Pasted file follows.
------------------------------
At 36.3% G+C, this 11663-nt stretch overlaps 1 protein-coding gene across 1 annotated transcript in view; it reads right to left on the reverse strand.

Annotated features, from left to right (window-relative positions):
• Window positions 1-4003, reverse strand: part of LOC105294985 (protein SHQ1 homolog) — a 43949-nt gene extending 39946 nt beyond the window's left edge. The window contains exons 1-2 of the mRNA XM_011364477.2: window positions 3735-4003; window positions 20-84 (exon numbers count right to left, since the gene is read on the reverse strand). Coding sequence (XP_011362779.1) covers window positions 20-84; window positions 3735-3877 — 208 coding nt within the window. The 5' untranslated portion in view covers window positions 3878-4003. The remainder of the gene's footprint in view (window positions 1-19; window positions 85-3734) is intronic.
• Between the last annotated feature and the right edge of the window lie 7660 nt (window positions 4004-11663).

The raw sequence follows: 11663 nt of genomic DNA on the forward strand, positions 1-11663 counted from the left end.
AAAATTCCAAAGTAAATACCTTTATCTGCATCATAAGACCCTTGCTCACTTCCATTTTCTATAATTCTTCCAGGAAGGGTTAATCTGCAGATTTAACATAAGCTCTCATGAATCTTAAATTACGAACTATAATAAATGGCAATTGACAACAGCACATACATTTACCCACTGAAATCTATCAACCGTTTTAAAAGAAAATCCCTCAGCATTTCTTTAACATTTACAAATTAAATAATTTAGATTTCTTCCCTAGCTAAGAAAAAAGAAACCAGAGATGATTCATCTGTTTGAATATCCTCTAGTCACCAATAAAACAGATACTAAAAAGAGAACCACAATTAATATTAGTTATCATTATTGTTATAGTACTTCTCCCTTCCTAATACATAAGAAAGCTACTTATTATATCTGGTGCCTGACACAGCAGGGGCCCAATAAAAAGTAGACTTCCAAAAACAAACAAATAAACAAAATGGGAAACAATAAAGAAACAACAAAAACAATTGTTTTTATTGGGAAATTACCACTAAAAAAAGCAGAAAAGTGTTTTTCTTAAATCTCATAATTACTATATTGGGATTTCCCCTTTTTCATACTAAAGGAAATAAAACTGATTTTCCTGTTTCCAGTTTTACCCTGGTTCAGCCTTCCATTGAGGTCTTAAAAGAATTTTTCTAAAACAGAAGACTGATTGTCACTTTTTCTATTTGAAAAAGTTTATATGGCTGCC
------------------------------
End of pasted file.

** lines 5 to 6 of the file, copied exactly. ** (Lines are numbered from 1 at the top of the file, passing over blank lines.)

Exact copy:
The raw sequence follows: 11663 nt of genomic DNA on the forward strand, positions 1-11663 counted from the left end.
AAAATTCCAAAGTAAATACCTTTATCTGCATCATAAGACCCTTGCTCACTTCCATTTTCTATAATTCTTCCAGGAAGGGTTAATCTGCAGATTTAACATAAGCTCTCATGAATCTTAAATTACGAACTATAATAAATGGCAATTGACAACAGCACATACATTTACCCACTGAAATCTATCAACCGTTTTAAAAGAAAATCCCTCAGCATTTCTTTAACATTTACAAATTAAATAATTTAGATTTCTTCCCTAGCTAAGAAAAAAGAAACCAGAGATGATTCATCTGTTTGAATATCCTCTAGTCACCAATAAAACAGATACTAAAAAGAGAACCACAATTAATATTAGTTATCATTATTGTTATAGTACTTCTCCCTTCCTAATACATAAGAAAGCTACTTATTATATCTGGTGCCTGACACAGCAGGGGCCCAATAAAAAGTAGACTTCCAAAAACAAACAAATAAACAAAATGGGAAACAATAAAGAAACAACAAAAACAATTGTTTTTATTGGGAAATTACCACTAAAAAAAGCAGAAAAGTGTTTTTCTTAAATCTCATAATTACTATATTGGGATTTCCCCTTTTTCATACTAAAGGAAATAAAACTGATTTTCCTGTTTCCAGTTTTACCCTGGTTCAGCCTTCCATTGAGGTCTTAAAAGAATTTTTCTAAAACAGAAGACTGATTGTCACTTTTTCTATTTGAAAAAGTTTATATGGCTGCC